Posts Tagged ‘Mill Lane Downtown NYC’

What remains of two downtown colonial streets

March 19, 2018

The financial firms of Lower Manhattan help fuel the global economy of the 21st century.

But in the middle of their cathedrals of commerce, the remains of some humble streets that were instrumental in powering the economy of the 17th century still linger.

Take Marketfield Street, for example. You can just make it out on the circa-1797 map below; “market” is on the far left and “field” picks up on the right.

This narrow stretch between today’s Beaver and Broad Streets is anglicized from its original colonial Dutch name, Markveldt (which loosely translates into “market field”).

Almost 400 years ago, here stood New Amsterdam’s cattle market, opened in the 1650s—and there’s still a cowpath-like bend in the middle of today’s Marketfield Street, harkening back to its livestock days.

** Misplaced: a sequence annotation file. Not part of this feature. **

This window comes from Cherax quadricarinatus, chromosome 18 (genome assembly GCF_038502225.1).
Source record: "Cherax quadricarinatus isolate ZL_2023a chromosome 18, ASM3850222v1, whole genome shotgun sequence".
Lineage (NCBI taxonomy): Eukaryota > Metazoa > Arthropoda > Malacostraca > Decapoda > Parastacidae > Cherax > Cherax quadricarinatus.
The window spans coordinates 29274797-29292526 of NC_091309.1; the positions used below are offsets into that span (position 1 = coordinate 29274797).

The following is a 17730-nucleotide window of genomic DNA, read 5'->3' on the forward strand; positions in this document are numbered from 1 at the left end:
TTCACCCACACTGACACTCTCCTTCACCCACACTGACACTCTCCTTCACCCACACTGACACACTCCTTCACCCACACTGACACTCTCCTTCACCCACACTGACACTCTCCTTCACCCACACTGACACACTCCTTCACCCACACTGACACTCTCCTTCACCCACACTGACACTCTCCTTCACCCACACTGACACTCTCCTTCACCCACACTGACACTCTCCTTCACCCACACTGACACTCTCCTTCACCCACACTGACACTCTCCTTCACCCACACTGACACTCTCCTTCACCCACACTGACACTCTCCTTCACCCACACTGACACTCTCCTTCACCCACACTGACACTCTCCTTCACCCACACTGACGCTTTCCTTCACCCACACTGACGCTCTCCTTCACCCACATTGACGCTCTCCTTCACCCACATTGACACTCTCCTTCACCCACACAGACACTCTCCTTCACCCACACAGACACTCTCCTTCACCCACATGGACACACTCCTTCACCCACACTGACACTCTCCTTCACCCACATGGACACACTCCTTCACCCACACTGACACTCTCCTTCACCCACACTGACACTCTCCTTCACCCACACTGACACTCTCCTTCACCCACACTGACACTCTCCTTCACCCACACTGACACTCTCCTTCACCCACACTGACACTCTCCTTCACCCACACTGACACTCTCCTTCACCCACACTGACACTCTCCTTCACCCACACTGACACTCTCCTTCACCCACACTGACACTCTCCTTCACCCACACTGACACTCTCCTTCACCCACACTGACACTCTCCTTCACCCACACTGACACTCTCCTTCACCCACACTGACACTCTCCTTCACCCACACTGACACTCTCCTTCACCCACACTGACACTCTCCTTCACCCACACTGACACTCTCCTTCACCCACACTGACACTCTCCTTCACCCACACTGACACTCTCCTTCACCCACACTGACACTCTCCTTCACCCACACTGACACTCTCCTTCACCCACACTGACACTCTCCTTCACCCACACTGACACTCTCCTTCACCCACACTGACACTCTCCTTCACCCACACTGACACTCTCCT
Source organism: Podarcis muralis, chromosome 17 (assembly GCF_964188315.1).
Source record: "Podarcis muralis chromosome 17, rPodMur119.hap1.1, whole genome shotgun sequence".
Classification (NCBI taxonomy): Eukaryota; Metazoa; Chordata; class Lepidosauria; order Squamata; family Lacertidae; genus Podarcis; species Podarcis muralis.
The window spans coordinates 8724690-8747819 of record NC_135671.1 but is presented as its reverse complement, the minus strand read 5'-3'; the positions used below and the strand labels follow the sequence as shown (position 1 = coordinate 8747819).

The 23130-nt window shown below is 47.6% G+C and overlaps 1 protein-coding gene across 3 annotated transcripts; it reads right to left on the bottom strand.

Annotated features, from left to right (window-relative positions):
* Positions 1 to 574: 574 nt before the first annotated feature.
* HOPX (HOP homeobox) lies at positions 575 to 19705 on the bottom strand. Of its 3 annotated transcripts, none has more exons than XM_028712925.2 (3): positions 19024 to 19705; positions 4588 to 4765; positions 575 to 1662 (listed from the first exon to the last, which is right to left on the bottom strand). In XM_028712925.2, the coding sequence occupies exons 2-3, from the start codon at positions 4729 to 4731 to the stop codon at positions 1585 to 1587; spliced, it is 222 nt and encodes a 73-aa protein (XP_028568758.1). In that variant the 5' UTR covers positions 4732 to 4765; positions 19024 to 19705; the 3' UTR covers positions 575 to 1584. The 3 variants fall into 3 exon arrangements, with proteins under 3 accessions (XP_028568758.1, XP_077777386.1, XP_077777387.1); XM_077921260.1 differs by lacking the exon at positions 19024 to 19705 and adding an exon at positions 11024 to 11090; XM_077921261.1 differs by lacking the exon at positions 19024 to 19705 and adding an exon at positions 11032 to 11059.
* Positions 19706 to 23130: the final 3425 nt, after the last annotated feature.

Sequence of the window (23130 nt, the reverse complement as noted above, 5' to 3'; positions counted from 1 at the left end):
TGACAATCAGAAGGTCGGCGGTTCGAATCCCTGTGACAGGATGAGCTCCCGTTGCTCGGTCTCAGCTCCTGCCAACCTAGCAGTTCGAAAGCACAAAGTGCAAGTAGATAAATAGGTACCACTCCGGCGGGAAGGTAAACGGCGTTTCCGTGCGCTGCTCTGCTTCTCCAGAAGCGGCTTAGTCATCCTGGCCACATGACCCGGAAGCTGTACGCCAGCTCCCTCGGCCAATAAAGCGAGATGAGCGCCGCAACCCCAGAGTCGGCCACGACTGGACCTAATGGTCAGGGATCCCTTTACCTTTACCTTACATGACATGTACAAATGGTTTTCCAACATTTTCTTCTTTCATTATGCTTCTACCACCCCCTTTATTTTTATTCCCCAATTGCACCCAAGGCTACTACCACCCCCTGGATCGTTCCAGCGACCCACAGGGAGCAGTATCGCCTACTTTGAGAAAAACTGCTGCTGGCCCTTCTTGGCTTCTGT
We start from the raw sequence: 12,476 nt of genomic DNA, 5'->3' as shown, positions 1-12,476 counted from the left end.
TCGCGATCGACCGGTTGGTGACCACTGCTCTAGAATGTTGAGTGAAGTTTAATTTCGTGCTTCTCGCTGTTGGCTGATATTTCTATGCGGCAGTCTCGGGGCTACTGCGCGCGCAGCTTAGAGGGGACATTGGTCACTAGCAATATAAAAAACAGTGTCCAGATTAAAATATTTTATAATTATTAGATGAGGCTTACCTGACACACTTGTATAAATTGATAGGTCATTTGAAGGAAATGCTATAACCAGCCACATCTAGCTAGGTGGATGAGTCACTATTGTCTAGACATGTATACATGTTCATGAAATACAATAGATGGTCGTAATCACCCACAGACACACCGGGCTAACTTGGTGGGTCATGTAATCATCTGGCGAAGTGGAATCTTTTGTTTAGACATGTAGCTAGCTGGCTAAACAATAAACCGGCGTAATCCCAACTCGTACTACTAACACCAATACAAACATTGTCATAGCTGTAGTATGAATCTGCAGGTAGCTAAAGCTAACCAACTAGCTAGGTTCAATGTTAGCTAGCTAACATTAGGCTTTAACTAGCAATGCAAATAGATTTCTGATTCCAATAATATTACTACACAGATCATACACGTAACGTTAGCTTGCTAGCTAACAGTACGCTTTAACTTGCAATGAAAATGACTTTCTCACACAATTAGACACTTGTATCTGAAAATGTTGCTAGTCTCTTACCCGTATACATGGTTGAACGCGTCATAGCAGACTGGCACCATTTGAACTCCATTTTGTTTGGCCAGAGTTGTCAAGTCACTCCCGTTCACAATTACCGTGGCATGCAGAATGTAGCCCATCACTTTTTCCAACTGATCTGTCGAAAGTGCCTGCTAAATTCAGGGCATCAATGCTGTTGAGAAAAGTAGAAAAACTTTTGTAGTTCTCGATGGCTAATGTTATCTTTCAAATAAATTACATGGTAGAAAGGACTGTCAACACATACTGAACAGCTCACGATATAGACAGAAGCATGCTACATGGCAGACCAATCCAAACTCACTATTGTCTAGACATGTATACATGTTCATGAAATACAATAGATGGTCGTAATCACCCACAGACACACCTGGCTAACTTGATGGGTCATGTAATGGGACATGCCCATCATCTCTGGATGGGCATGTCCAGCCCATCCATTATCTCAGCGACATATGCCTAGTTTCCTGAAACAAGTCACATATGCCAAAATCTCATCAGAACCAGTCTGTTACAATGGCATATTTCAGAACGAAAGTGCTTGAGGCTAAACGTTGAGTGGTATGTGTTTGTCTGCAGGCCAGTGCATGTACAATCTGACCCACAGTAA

Marketfield Street once extended farther west, as this colorful 1642 map below also shows. It’s unclear how long the cattle market survived the city takeover by the British in 1664.

By 1695 the street went by a racier name: Petticoat Lane: “for it was here that, at the western end of the street near the fort which guarded the harbor, New York City’s prostitutes gathered,” states a Landmarks Preservation Commission report from 1983.

Every country town has a Mill Lane, and Manhattan does too. This slender alley hides between South William and Stone Streets. (On the map at the top, it’s just a faint curvy footpath with what could be a mill illustrated beside it.)

“It was in existence by 1657; the present name dates from after 1664,” states the LPC report. “Mill Lane ran from a mill built in 1628 to grind bark used by tanners.”

Mill Lane today, thought to be one of the city’s shortest streets, is unfortunately covered by scaffolding. Lets hope it survives this latest wave of development in the oldest part of New York City.

[Second map: Keren Wang’s Personal Website; third map: Barry Lawrence Ruderman Antique Maps Inc.]